Judo Bank just became Australia's newest unicorn. Co-founder David Hornery says it got there by lending to those 'long ignored by the major banks'

Judo Bank founders Joseph Healy and David Hornery have plenty to smile about. (Cole Bennetts)
  • Australian digital business lender Judo Bank has just surpassed a $1 billion valuation, elevating the startup to unicorn status.
  • The challenger bank raised $230 million in fresh capital during a third funding round.
  • Co-founder David Hornery told Business Insider Australia part of Judo’s more recent success reflected the need for banks to form “real relationships” with customers now more than ever.
  • Visit Business Insider Australia’s homepage for more stories.

Australia’s business sector might be struggling but one of its fastest-growing lenders is still kicking goals.

Judo Bank just became Australia’s latest unicorn — a private startup valued at over $1 billion — after its latest funding round netted the digital business lender $230 million in fresh capital, joining the likes of Canva and SafetyCulture.

“The support we’ve received for our third round, at an increased valuation to our second round capital raise last year, underscores the confidence and commitment our existing investors have in Judo, particularly at a time of extreme volatility in global markets, that has impacted all bank valuations,” co-founder David Hornery said in a statement.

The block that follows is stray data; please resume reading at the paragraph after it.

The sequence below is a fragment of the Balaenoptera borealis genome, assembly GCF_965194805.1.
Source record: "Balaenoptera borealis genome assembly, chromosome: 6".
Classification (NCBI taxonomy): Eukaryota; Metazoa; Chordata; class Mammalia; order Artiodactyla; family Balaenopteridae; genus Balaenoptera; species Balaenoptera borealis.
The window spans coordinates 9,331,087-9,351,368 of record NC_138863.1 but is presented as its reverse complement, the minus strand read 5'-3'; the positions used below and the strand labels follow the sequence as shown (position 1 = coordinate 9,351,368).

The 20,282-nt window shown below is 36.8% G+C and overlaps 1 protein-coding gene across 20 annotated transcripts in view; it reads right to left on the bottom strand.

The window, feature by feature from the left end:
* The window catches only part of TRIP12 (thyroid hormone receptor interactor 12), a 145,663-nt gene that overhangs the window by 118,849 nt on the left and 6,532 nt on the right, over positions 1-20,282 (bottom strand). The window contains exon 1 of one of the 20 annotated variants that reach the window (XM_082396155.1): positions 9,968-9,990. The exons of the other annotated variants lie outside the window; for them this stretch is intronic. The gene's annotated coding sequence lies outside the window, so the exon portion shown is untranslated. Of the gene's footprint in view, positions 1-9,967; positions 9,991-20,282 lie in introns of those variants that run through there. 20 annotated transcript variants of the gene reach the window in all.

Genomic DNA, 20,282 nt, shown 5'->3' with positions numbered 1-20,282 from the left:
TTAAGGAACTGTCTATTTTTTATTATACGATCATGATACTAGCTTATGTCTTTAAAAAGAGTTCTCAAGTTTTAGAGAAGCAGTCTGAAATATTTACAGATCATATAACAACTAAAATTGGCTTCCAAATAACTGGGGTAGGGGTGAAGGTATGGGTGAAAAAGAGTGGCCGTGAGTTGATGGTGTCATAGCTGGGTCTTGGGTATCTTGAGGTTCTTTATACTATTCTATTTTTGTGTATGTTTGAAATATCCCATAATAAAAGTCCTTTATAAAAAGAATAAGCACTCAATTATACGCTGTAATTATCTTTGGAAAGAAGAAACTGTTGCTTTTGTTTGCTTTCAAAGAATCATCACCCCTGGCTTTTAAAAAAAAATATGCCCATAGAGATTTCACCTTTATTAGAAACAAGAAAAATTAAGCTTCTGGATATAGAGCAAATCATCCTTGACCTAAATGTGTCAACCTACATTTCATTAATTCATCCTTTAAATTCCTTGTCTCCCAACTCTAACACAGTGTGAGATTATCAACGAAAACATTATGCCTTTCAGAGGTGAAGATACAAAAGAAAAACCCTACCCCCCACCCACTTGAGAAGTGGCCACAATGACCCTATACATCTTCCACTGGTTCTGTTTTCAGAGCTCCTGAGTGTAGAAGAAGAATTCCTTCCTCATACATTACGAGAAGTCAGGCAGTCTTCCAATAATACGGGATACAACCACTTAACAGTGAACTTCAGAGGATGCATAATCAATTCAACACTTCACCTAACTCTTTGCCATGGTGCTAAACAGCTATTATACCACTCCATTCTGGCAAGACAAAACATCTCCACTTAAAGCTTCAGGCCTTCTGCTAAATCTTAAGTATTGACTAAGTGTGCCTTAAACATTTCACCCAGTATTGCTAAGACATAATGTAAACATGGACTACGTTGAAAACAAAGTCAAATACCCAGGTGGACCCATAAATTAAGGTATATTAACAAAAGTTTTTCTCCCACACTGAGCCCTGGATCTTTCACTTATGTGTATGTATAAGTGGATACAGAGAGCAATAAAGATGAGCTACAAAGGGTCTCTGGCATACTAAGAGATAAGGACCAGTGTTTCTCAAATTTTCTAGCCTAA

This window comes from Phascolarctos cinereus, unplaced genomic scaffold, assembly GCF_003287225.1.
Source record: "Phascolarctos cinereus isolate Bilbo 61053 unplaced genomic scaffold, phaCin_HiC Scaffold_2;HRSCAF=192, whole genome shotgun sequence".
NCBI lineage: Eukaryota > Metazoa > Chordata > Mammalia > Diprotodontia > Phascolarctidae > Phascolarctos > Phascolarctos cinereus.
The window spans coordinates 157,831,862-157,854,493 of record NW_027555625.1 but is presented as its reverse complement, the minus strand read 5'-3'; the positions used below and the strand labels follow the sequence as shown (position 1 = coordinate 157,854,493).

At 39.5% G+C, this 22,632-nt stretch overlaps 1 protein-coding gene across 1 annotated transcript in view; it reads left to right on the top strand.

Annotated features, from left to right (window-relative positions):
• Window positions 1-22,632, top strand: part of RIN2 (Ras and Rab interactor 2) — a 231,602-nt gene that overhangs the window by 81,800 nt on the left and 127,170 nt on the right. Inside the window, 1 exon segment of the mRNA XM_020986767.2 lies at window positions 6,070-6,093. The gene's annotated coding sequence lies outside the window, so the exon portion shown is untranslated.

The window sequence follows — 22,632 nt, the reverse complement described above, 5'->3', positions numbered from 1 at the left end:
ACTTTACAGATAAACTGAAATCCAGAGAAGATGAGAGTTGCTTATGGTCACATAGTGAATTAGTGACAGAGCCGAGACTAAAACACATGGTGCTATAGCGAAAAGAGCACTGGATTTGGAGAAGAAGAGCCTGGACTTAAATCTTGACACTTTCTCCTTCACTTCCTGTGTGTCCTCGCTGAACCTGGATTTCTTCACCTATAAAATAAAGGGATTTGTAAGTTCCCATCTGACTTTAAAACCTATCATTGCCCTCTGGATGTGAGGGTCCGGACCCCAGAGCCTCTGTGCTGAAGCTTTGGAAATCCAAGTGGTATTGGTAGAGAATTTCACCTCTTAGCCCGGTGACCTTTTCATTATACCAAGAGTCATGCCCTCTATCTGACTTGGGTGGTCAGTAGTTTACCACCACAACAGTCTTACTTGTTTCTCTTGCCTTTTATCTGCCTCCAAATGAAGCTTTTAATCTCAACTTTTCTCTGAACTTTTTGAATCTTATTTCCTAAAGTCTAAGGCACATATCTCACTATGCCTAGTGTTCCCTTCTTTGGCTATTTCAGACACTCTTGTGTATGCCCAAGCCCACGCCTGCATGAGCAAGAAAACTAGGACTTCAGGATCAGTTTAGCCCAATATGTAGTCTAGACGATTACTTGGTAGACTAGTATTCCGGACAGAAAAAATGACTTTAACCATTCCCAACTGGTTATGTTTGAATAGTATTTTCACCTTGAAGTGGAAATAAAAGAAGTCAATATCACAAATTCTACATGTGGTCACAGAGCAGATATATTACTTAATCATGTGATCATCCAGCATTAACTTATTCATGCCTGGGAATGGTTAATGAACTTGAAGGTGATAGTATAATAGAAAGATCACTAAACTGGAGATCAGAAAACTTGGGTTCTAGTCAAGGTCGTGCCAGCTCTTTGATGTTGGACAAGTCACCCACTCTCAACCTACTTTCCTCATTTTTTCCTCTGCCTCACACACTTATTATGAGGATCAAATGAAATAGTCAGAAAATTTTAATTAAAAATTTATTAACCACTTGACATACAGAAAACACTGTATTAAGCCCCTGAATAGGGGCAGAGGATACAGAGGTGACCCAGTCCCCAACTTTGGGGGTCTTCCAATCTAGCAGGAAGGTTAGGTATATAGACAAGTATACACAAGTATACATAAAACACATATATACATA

It follows on from a $400 million second round – twice its original target – and another $140 million in its first. Combined, they represented the largest private investment ever hauled in by an Australian startup, Judo says.

Perhaps it’s no wonder. The digital bank last month surpassed $1.4 billion in deposits, with Judo actually better placed than most to help its borrowers navigate uncertain times.

“We’ve got 600 customers and 55 bankers, so each looks after around a dozen clients. It means we can proactively and consistently guide them and talk them through this period,” Hornery told Business Insider ahead of the round’s closure. “It’s at times likes these that relationships, real relationships, with people come to the fore.”

“We’re really seeing the opportunity for really good quality small business that need help getting through this and that’s why our pipeline is only growing,” he said.

It’s why Judo has found so much support, having been able to reinforce its position with a $350 million lending facility from Citibank earlier this year and another $500 million from the federal government last month.

“We now have one of the strongest capitalised tier-1 ratios in the country, and intend on rapidly growing our national footprint, and expanding the products and services we offer to thousands of Australian SMEs, whose needs have long been ignored by the major banks,” Hornery said.

“We’ll be putting that additional liquidity to work where it’s needed most in the coming weeks and months.”

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